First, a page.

So last night we went to USC for a presentation about interactive architecture by Nathalie Pozzi and Eric Zimmerman. Pozzi is an artist and architect; Zimmerman is a game designer. They have been collaborating on interactive installations, and I think it’s probably a pretty big deal collaboration–I am not an artist and I’m not much of a gamer, so I really don’t know. Zimmerman is a chirpy, happy, self-promotional guy, and he happily told us about his various projects, and then issued instructions for a game he wanted us to play involving our fingers and six other people.
I scurried out the door.
Yeah, you extroverts are rolling your eyes. Geez Louise, lady, can’t you even play along? After all, this guy has clearly learned that he shouldn’t be a “sage on the stage” in favor of engaging his audience, and that’s what all contemporary ed theory says.
But no, no I can’t play along. After a full day of meetings, where my *skin hurts* after all the social interaction, all I really want to do is listen quietly for awhile. If I wanted to play a game, there are casinos in LA where I can do that. There are coffee shops with board games and I could stand there an try to get a perfect stranger to play ‘monopoly’ with me–and I’m sure that sort of interaction is the stuff that relentlessly extroverted people who write about urbanism would *just love* as evidence that cities foster social interaction. But I never go to casinos and when I go to coffee shops I have my nose stuck in my book. Why? Because I hate noise and most games, and I don’t want to talk with strangers.
I get it: the speaker has developed play learning institutes–entire curriculum for kids centered on play–and his own brain gets probably squirmy if he’s supposed to sit there and listen to a lecture for an hour. I really empathize–I’m sure he wasn’t crazy about going to school as a kid and this is now his way of helping other boys and girls who want to interact and be stimulated externally.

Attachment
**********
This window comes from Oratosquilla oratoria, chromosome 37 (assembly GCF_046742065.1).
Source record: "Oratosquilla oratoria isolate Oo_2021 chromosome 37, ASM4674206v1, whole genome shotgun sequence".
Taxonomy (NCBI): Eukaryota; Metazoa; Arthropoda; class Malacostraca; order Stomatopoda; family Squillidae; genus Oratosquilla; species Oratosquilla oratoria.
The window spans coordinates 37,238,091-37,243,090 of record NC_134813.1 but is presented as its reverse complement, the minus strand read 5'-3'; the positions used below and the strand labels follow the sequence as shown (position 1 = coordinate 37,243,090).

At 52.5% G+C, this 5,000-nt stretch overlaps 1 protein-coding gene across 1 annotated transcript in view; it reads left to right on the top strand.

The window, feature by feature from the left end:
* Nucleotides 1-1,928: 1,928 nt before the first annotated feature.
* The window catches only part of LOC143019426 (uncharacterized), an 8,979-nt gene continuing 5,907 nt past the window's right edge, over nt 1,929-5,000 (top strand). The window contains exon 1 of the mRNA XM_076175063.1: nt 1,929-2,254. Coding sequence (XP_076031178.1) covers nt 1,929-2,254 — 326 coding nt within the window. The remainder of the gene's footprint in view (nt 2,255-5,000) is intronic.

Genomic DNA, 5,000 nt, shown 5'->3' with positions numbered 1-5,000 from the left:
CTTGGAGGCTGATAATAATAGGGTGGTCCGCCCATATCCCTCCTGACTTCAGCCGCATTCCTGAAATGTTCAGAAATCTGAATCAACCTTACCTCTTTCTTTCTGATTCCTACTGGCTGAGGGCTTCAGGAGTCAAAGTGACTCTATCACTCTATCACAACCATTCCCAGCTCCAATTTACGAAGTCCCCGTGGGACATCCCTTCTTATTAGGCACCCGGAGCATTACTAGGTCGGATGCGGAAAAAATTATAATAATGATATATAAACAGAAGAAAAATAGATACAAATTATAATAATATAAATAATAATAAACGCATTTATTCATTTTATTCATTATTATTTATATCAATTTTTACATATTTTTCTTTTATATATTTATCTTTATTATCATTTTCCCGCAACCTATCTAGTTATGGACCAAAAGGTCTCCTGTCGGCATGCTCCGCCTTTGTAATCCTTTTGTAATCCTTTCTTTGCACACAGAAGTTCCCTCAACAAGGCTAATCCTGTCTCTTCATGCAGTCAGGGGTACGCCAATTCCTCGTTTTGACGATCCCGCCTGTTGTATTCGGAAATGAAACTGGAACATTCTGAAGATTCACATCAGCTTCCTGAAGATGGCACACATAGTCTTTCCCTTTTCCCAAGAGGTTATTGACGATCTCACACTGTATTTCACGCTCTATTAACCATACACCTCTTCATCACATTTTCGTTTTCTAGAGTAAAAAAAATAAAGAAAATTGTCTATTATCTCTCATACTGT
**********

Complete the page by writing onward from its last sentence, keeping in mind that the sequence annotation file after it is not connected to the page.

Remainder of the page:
But not all of us are those kids. Some of us really, truly, just want to be left alone to read a book, no matter what the new pomo-poco theory says about embodying knowledge. Some of us have a crippling fear of failure for performing in groups, some of us have an inability to understand verbally issued instructions (his game was very very simple; I still couldn’t remember a single instruction after ‘stand up’ because the anxiety was thundering in my ears). Some of us are socially odd, and others, when they notice this, will respond unkindly, or we think they will, conditioned from years and years of being bullied at school and *at work* for our social oddness.
I beg you chirpy extroverts–give the rest of us some escape hatches. Select five volunteers to demonstrate the game. There will be other chirpy extroverts like my lovely husband who will gladly participate. I try to build activities for people in my classes; there are games, lectures, activities, assignments, and books. Because we aren’t all the same people, and we all want to be in the world. Yes, pulling people out of their comfort zone is good practice for them, but you really aren’t likely to know just what somebody else’s comfort zone is before you really know them.